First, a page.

January 27, 2017 marked the 44th annual March for Life. This year, technology allowed the march to be streamed on Facebook, and this message of life and love received almost 2 million views and more than 33,000 shares. The March for Life began over 40 years ago to commemorate the January 22, 1973 Supreme Court decisions in Roe v. Wade and Doe v. Bolton.
Vice President Mike Pence, who has called himself an "evangelical Catholic," joined the marchers at their rally, marking the first time ever that a sitting White House administration official has been present at the event. "Life is winning through the steady advance of science that illuminates when life begins more and more every day," he said in his speech.
"Since 1973, 58 million Americans have died as a result of abortion." "Science, reason, and truth are on the side of life." "In the words of one of my heroes, St. Teresa of Calcutta, 'abortion is profoundly anti-women.'" -March for Life President, Jeanne Mancini
"In the past four years, we have helped 330 abortion workers leave the industry." "For me it was a 13-week old baby in the womb that changed my life. One person, you can change the course of another person's life." -Abby Johnson, Former Planned Parenthood Director and founder of And Then There Were None
After the rally on the National Mall, the marchers walked 1.5 miles past the Capitol and on to the Supreme Court, where they prayed.*
Our Lady's Academy and Our Lady Comforter of the Afflicted Church were well-represented at the March! The students had the opportunity to attend Mass at Sacred Heart Shrine celebrated by Cardinal Sean O'Malley, and then join the March. Following are some of our photos, and you can find the rest of the Archdiocesan photos here. (13 Things you may not know about Roe v. Wade below photos)
13 things you may not know about Roe v. Wade:
- There were actually 2 court cases: Roe v. Wade and Doe v. Bolton.
The Roe case held that any government restrictions on abortion must be subject to strict scrutiny, to ensure that they do not violate a woman's right to privacy. The 7-2 decision permitted abortion in order to save the life or health of the mother. The Doe case specifically defined “health” of the mother as “all factors -- physical emotional, psychological, familial, and the woman’s age,” which basically meant that a woman could have an abortion for any reason and claim it was for the good of her “health.” This second case helped expand abortion rights up until birth.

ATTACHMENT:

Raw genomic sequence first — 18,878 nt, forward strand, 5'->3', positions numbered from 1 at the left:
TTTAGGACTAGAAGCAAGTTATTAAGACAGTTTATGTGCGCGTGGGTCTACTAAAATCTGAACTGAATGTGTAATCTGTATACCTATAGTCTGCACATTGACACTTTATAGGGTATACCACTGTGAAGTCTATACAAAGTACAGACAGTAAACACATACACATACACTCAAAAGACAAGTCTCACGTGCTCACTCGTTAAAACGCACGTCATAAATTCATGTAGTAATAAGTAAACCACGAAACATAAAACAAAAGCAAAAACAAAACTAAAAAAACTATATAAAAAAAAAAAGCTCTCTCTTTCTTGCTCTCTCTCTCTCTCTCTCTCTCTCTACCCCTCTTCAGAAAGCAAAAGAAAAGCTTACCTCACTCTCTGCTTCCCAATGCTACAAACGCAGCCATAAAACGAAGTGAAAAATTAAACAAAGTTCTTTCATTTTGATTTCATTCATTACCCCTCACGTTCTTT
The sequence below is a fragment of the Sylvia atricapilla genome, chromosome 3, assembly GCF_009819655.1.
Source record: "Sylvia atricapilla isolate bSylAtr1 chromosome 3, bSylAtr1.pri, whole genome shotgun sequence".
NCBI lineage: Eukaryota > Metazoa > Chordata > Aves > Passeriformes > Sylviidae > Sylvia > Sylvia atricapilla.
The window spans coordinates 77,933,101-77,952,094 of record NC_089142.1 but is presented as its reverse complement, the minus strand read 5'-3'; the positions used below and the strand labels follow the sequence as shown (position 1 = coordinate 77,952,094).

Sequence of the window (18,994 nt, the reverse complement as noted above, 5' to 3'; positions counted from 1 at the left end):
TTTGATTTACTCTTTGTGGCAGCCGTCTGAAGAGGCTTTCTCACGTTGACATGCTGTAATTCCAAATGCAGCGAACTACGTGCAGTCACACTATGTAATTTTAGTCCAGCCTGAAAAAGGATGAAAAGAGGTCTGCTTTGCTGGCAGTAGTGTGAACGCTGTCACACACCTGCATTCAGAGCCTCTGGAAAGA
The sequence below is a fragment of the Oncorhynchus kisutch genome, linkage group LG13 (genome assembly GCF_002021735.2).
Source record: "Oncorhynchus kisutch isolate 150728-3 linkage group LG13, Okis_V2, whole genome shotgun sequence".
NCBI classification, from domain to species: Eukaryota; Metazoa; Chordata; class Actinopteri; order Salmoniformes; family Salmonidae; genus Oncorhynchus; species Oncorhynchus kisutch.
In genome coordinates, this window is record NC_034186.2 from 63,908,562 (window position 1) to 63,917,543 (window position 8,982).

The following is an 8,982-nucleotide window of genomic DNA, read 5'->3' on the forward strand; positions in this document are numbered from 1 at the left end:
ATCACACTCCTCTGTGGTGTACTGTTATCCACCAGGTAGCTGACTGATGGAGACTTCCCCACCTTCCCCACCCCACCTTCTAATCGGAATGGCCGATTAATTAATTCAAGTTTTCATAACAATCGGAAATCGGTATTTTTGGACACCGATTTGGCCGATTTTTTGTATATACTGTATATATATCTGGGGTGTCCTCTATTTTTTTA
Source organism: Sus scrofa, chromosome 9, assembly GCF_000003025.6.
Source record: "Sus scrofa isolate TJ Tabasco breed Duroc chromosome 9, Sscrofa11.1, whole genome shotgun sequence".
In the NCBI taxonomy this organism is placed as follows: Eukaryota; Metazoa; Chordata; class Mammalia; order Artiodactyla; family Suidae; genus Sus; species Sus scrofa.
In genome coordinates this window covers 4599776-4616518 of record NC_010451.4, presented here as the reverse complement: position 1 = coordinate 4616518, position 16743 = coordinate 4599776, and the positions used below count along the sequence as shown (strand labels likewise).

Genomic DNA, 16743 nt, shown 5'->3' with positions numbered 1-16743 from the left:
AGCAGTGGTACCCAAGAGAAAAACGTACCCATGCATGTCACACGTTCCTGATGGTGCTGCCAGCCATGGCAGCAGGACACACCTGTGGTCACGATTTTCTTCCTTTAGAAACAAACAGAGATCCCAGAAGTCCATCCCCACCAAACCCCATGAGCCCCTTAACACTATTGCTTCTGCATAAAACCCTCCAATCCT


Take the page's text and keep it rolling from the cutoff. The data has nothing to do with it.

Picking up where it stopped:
- The two plaintiffs, Norma McCorvey ("Jane Roe") and Sandra Cano ("Mary Doe") never had an abortion. In fact, Roe gave her baby up for adoption 2 years prior to the court decision.
- Roe v. Wade defined what we now think of as "trimesters," an arbitrary description of pregnancy used in the opinions.
- Jane Roe lied about having been raped, in order to garner sympathy for her case. She later recanted.
- Jane Roe never actually testified, nor was invited to appear in court in any manner.
- Mary Doe had originally sought help from Atlanta Legal Aid for a divorce and to regain custody of her children from foster care. She didn't realize her case would be used to further the abortion debate; she believed her case would be focused on equality issues for women, with regard to her own difficulty in obtaining her divorce and custody.
- Mary Doe has stated, "I was against abortion. I ran away to Oklahoma (to her grandmother's) to keep from having an abortion scheduled by my attorney." "It was only later that I learned that, through Margie Pitts Hames (her attorney in the Doe case), I had apparently sued Georgia Baptist Hospital to have an abortion." (Georgia Baptist is now Grady Hospital.) Her attorney had misrepresented her and sealed the records, but Ms. Cano did not understand the extent of her "role" in the case until she had the records unsealed in 1988.
- Both plaintiffs were, or actively became, pro-life.
- In 2003, Jane Roe filed a motion in a Dallas court to have them consider evidence that abortion hurts women. This motion was dismissed by the court.